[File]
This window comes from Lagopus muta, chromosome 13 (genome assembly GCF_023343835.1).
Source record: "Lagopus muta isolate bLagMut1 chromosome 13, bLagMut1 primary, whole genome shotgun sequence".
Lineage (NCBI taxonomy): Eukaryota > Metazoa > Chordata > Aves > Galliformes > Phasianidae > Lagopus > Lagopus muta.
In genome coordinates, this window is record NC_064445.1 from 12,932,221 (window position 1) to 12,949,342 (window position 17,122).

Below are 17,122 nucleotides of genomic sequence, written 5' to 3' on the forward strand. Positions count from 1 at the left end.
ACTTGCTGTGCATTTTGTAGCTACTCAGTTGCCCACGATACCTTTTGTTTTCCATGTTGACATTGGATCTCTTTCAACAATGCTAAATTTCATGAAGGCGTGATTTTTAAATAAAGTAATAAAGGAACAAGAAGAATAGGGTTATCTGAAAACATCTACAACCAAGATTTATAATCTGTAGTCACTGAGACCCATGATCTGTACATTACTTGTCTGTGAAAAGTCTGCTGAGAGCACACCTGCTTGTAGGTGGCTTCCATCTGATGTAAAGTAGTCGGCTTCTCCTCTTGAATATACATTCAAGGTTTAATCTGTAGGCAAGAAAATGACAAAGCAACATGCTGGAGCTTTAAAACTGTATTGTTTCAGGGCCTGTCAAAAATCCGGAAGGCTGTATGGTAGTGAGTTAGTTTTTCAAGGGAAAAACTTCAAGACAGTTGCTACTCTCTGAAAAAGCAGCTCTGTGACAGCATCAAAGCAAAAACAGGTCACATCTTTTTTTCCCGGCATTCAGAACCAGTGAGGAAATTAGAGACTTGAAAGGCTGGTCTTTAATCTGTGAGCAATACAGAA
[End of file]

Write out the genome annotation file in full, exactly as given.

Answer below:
This window comes from Lagopus muta, chromosome 13 (genome assembly GCF_023343835.1).
Source record: "Lagopus muta isolate bLagMut1 chromosome 13, bLagMut1 primary, whole genome shotgun sequence".
Lineage (NCBI taxonomy): Eukaryota > Metazoa > Chordata > Aves > Galliformes > Phasianidae > Lagopus > Lagopus muta.
In genome coordinates, this window is record NC_064445.1 from 12,932,221 (window position 1) to 12,949,342 (window position 17,122).

Below are 17,122 nucleotides of genomic sequence, written 5' to 3' on the forward strand. Positions count from 1 at the left end.
ACTTGCTGTGCATTTTGTAGCTACTCAGTTGCCCACGATACCTTTTGTTTTCCATGTTGACATTGGATCTCTTTCAACAATGCTAAATTTCATGAAGGCGTGATTTTTAAATAAAGTAATAAAGGAACAAGAAGAATAGGGTTATCTGAAAACATCTACAACCAAGATTTATAATCTGTAGTCACTGAGACCCATGATCTGTACATTACTTGTCTGTGAAAAGTCTGCTGAGAGCACACCTGCTTGTAGGTGGCTTCCATCTGATGTAAAGTAGTCGGCTTCTCCTCTTGAATATACATTCAAGGTTTAATCTGTAGGCAAGAAAATGACAAAGCAACATGCTGGAGCTTTAAAACTGTATTGTTTCAGGGCCTGTCAAAAATCCGGAAGGCTGTATGGTAGTGAGTTAGTTTTTCAAGGGAAAAACTTCAAGACAGTTGCTACTCTCTGAAAAAGCAGCTCTGTGACAGCATCAAAGCAAAAACAGGTCACATCTTTTTTTCCCGGCATTCAGAACCAGTGAGGAAATTAGAGACTTGAAAGGCTGGTCTTTAATCTGTGAGCAATACAGAA